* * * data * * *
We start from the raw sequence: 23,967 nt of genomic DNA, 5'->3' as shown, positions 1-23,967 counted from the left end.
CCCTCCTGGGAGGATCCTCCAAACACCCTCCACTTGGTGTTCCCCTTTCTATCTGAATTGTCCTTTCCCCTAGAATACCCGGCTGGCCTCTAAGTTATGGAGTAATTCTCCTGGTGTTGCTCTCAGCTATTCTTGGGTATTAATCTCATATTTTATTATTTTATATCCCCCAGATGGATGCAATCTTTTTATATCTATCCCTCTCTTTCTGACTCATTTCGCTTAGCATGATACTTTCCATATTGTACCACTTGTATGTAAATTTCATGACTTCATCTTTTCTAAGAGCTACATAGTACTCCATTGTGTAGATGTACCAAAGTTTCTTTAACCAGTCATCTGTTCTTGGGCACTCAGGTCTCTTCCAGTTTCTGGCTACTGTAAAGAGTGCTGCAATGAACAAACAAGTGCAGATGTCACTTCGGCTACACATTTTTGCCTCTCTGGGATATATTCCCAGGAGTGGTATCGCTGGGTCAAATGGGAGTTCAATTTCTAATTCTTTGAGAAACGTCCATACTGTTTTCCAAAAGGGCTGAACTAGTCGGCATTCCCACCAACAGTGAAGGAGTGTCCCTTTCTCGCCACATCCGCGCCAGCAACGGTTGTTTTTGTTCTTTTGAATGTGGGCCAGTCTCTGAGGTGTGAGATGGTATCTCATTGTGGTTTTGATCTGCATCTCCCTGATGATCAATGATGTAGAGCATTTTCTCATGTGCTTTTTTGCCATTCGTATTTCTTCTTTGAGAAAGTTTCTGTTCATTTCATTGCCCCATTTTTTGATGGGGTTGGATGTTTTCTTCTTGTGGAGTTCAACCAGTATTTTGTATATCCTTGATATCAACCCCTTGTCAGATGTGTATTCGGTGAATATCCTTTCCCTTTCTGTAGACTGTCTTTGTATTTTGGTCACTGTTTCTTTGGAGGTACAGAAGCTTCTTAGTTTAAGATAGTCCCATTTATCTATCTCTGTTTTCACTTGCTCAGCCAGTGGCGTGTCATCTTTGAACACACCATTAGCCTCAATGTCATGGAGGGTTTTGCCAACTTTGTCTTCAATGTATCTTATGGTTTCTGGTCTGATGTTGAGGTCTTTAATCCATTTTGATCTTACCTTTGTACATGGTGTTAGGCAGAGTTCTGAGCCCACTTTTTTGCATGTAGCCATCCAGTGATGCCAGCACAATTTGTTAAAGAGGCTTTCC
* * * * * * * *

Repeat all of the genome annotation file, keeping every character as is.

We start from the raw sequence: 23,967 nt of genomic DNA, 5'->3' as shown, positions 1-23,967 counted from the left end.
CCCTCCTGGGAGGATCCTCCAAACACCCTCCACTTGGTGTTCCCCTTTCTATCTGAATTGTCCTTTCCCCTAGAATACCCGGCTGGCCTCTAAGTTATGGAGTAATTCTCCTGGTGTTGCTCTCAGCTATTCTTGGGTATTAATCTCATATTTTATTATTTTATATCCCCCAGATGGATGCAATCTTTTTATATCTATCCCTCTCTTTCTGACTCATTTCGCTTAGCATGATACTTTCCATATTGTACCACTTGTATGTAAATTTCATGACTTCATCTTTTCTAAGAGCTACATAGTACTCCATTGTGTAGATGTACCAAAGTTTCTTTAACCAGTCATCTGTTCTTGGGCACTCAGGTCTCTTCCAGTTTCTGGCTACTGTAAAGAGTGCTGCAATGAACAAACAAGTGCAGATGTCACTTCGGCTACACATTTTTGCCTCTCTGGGATATATTCCCAGGAGTGGTATCGCTGGGTCAAATGGGAGTTCAATTTCTAATTCTTTGAGAAACGTCCATACTGTTTTCCAAAAGGGCTGAACTAGTCGGCATTCCCACCAACAGTGAAGGAGTGTCCCTTTCTCGCCACATCCGCGCCAGCAACGGTTGTTTTTGTTCTTTTGAATGTGGGCCAGTCTCTGAGGTGTGAGATGGTATCTCATTGTGGTTTTGATCTGCATCTCCCTGATGATCAATGATGTAGAGCATTTTCTCATGTGCTTTTTTGCCATTCGTATTTCTTCTTTGAGAAAGTTTCTGTTCATTTCATTGCCCCATTTTTTGATGGGGTTGGATGTTTTCTTCTTGTGGAGTTCAACCAGTATTTTGTATATCCTTGATATCAACCCCTTGTCAGATGTGTATTCGGTGAATATCCTTTCCCTTTCTGTAGACTGTCTTTGTATTTTGGTCACTGTTTCTTTGGAGGTACAGAAGCTTCTTAGTTTAAGATAGTCCCATTTATCTATCTCTGTTTTCACTTGCTCAGCCAGTGGCGTGTCATCTTTGAACACACCATTAGCCTCAATGTCATGGAGGGTTTTGCCAACTTTGTCTTCAATGTATCTTATGGTTTCTGGTCTGATGTTGAGGTCTTTAATCCATTTTGATCTTACCTTTGTACATGGTGTTAGGCAGAGTTCTGAGCCCACTTTTTTGCATGTAGCCATCCAGTGATGCCAGCACAATTTGTTAAAGAGGCTTTCC